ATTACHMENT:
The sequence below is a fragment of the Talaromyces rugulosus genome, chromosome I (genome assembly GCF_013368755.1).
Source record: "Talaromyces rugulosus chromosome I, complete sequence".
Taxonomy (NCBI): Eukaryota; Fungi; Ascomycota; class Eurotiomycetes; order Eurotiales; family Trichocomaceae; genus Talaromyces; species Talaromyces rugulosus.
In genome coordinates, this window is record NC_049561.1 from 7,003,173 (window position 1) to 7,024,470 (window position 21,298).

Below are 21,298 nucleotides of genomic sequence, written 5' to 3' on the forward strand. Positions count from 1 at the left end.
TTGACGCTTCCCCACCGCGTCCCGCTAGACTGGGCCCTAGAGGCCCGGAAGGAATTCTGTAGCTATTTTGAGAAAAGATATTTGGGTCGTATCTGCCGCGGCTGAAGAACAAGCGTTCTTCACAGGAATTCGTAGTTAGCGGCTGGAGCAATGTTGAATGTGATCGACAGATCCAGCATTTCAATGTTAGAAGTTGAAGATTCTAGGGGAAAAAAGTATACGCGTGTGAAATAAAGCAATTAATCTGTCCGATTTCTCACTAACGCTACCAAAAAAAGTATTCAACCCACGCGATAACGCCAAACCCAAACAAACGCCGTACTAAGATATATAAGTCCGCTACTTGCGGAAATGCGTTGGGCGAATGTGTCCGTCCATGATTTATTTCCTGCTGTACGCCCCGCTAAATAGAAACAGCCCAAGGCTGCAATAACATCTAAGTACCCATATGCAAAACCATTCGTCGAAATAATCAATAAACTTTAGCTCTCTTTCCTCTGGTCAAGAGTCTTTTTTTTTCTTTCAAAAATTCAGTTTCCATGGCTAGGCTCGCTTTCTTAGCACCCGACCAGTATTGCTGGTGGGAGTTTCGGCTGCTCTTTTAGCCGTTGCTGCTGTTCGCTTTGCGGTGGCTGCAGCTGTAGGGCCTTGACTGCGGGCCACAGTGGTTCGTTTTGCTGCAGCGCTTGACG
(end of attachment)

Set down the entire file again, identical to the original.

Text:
The sequence below is a fragment of the Talaromyces rugulosus genome, chromosome I (genome assembly GCF_013368755.1).
Source record: "Talaromyces rugulosus chromosome I, complete sequence".
Taxonomy (NCBI): Eukaryota; Fungi; Ascomycota; class Eurotiomycetes; order Eurotiales; family Trichocomaceae; genus Talaromyces; species Talaromyces rugulosus.
In genome coordinates, this window is record NC_049561.1 from 7,003,173 (window position 1) to 7,024,470 (window position 21,298).

Below are 21,298 nucleotides of genomic sequence, written 5' to 3' on the forward strand. Positions count from 1 at the left end.
TTGACGCTTCCCCACCGCGTCCCGCTAGACTGGGCCCTAGAGGCCCGGAAGGAATTCTGTAGCTATTTTGAGAAAAGATATTTGGGTCGTATCTGCCGCGGCTGAAGAACAAGCGTTCTTCACAGGAATTCGTAGTTAGCGGCTGGAGCAATGTTGAATGTGATCGACAGATCCAGCATTTCAATGTTAGAAGTTGAAGATTCTAGGGGAAAAAAGTATACGCGTGTGAAATAAAGCAATTAATCTGTCCGATTTCTCACTAACGCTACCAAAAAAAGTATTCAACCCACGCGATAACGCCAAACCCAAACAAACGCCGTACTAAGATATATAAGTCCGCTACTTGCGGAAATGCGTTGGGCGAATGTGTCCGTCCATGATTTATTTCCTGCTGTACGCCCCGCTAAATAGAAACAGCCCAAGGCTGCAATAACATCTAAGTACCCATATGCAAAACCATTCGTCGAAATAATCAATAAACTTTAGCTCTCTTTCCTCTGGTCAAGAGTCTTTTTTTTTCTTTCAAAAATTCAGTTTCCATGGCTAGGCTCGCTTTCTTAGCACCCGACCAGTATTGCTGGTGGGAGTTTCGGCTGCTCTTTTAGCCGTTGCTGCTGTTCGCTTTGCGGTGGCTGCAGCTGTAGGGCCTTGACTGCGGGCCACAGTGGTTCGTTTTGCTGCAGCGCTTGACG